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January 1999
Book Reviews
Charles de Lint
Elizabeth Hand
Michelle West
James Sallis
Chris Moriarty
Plumage from Pegasus
Off On a Tangent: F&SF Style
Kathi Maio
Lucius Shepard
Gregory Benford
Pat Murphy & Paul Doherty
Jerry Oltion
Coming Attractions
F&SF Bibliography: 1949-1999
Index of Title, Month and Page sorted by Author

Current Issue • Departments • Bibliography

Books To Look For
by Charles de Lint

LEGACIES, by F. Paul Wilson
Forge, 1998; $24.95

Way back in 1984, F. Paul Wilson wrote a terrific supernatural thriller Called The Tomb, featuring a character named Repairman Jack.  Jack was a Fascinating individual who lived outside the perimeters of regular society (in other words, he didn't exist on paper) and could "fix" problems that couldn't be handled through the regular channels of law enforcement agencies or the courts.  Jump ahead fourteen years, and now Wilson has finally produced another Repairman Jack novel.  (Though for completists I should add that Jack had a supporting role in Nightworld and appeared in a number of short stories since The Tomb.)

The big difference from that first novel is that in Legacies the supernatural element is non-existent.  Jack's adventures this time out center around the more mundane, though no less horrifying, themes of child abuse and children who are born with AIDS.  It makes for an interesting connection to the fiction of NYC lawyer Andrew Vachss who uses the proceeds from his books to support his law firm, since his clients (infants and young children) can't afford to spring for a lawyer. 

Most of Vachss' books have an ex-con named Burke as their principal character.  Like Repairman Jack, Burke also doesn't exist on paper, but he lives much deeper in the belly of the city's underground.  The novels are written in a very hardboiled style, playing out against a gritty backdrop of undesirables, and the unwanted, with no supernatural elements whatsoever.  I don't know if Vachss has ever read any of the Repairman Jack stories, but The Tomb certainly preceded his Burke novels.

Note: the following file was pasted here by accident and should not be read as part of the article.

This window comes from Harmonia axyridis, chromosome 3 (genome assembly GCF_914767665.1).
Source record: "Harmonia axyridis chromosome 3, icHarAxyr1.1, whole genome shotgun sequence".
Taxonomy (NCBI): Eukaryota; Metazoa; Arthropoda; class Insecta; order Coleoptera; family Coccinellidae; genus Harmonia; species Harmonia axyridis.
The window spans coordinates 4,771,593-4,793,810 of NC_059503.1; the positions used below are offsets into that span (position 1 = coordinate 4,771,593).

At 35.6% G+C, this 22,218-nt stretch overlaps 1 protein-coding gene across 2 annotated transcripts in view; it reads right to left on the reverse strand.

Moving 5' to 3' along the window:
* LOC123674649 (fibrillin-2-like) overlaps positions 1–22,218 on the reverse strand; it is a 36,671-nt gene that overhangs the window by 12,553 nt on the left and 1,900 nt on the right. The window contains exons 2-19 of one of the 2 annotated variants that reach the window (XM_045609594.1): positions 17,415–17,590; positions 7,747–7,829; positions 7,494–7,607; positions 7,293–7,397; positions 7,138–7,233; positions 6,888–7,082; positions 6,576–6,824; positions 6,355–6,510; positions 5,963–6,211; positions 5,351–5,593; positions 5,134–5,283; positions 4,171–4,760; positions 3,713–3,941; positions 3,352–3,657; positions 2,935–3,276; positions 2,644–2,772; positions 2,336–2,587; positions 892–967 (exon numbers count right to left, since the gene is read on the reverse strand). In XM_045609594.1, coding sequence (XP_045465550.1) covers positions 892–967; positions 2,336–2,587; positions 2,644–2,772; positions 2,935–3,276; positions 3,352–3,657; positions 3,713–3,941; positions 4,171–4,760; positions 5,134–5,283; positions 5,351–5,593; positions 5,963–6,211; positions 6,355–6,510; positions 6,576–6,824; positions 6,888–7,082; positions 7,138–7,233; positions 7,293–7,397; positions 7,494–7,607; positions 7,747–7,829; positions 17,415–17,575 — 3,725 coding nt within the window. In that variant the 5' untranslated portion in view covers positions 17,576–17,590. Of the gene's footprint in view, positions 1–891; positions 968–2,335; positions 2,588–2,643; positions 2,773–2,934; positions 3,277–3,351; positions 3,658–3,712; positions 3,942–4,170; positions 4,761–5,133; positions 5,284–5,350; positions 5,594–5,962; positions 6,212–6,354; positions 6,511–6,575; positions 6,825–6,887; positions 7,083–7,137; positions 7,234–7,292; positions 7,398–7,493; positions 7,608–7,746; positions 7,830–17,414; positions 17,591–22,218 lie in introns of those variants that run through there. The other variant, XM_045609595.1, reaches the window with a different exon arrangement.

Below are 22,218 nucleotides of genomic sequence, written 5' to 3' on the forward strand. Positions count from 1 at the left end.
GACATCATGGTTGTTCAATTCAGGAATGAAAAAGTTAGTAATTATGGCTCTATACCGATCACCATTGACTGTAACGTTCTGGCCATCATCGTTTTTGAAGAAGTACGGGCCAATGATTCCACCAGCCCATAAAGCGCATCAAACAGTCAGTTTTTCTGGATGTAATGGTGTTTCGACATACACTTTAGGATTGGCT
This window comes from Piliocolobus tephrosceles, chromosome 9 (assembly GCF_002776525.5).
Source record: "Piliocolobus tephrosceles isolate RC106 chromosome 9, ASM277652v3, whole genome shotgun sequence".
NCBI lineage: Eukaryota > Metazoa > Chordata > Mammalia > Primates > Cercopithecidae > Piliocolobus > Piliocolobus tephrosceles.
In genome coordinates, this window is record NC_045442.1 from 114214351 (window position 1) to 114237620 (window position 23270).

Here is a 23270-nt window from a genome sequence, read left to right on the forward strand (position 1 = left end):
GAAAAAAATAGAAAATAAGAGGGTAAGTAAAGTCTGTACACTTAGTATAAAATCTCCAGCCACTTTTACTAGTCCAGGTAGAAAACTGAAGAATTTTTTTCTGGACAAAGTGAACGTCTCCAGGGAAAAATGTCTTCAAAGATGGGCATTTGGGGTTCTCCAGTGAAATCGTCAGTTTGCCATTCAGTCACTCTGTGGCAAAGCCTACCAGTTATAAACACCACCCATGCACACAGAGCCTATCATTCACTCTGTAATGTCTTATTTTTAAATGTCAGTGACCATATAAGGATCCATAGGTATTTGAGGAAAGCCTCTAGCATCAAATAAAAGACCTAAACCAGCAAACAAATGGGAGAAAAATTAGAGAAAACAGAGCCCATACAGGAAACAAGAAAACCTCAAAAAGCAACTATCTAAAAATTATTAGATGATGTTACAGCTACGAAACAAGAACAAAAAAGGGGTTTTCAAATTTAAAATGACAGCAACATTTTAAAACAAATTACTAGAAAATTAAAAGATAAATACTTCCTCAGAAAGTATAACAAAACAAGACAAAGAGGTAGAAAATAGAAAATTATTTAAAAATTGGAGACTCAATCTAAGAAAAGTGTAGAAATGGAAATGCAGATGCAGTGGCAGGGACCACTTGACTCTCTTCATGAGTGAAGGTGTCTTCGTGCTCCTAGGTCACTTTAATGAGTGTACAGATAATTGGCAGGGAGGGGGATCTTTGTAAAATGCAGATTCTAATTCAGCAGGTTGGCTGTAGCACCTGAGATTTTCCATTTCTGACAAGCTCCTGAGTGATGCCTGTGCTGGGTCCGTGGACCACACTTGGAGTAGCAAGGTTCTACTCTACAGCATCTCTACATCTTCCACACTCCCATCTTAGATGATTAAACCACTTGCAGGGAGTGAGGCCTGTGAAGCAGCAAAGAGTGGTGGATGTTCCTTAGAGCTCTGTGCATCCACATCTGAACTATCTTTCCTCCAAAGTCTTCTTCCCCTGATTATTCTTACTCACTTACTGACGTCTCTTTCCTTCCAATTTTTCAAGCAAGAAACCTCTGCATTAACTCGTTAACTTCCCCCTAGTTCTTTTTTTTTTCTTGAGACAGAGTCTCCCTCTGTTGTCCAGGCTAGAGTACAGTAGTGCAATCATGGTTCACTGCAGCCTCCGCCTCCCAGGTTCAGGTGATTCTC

In some ways Wilson's Repairman Jack is a kinder, gentler Burke.  He gets the job done, and he can be brutal when required, but one doesn't sense the constant edge of violence in his character.  The language in Wilson's books is…not more literate, but certainly less clipped.  It doesn't have the immediacy of the Burke novels, which could partly be Wilson's decision to write in the third person, as opposed to the first person narratives Vachss uses. 

But I think it's simply different approaches to a somewhat similar idea.  For one thing, Repairman Jack is given to introspection as to his place in the world, who he is, why he does what he does.  Burke, as Vachss depicts him, is driven and less altruistic, unless a problem arises that will affect his family of choice.

One could spend a great deal of time comparing the two characters, and gain some fascinating insights behind the author's choices of character and storytelling, but that would only appeal to avid readers of both writers and I think readers of this column will generally be more interested in how Legacies stands up to previous Repairman Jack outings.

On that front, they won't be disappointed. 

The novel starts off with Jack's girlfriend Gina asking him to help recover a truck load of Christmas presents that have been stolen from a hospital dedicated to children with AIDS.  But soon the hospital's director, Dr. Alicia Clayton, comes to him with an odd request: she wants him to burn down her ancestral home.  Doing some investigating on his own, Jack discovers that a number of different foreign elements are after a secret hidden in the house and will kill anyone who tries to help Dr. Clayton, while also scrupulously protecting Clayton's own life.

The resulting events make for a fast-paced and engrossing novel.  And here's the other Vachss connection: like Vachss, Wilson makes his moral points, not by lecturing the reader, but by telling a good story in which the elements of child abuse and children with AIDS are expanded upon within the context of the plot.

What we have here is one of those rarities: a sequel that works, standing as strong as the original work.

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BLUE LIGHT, by Walter Mosley
Little, Brown & Co., 1998; $23.50

I'm somewhat amused by how when a mainstream publisher releases a genre work, they usually a) pretend it's not genre fiction (in this case sf), and b) act like their author invented sliced bread.  Not that it's the author's fault how he or she's being promoted, of course.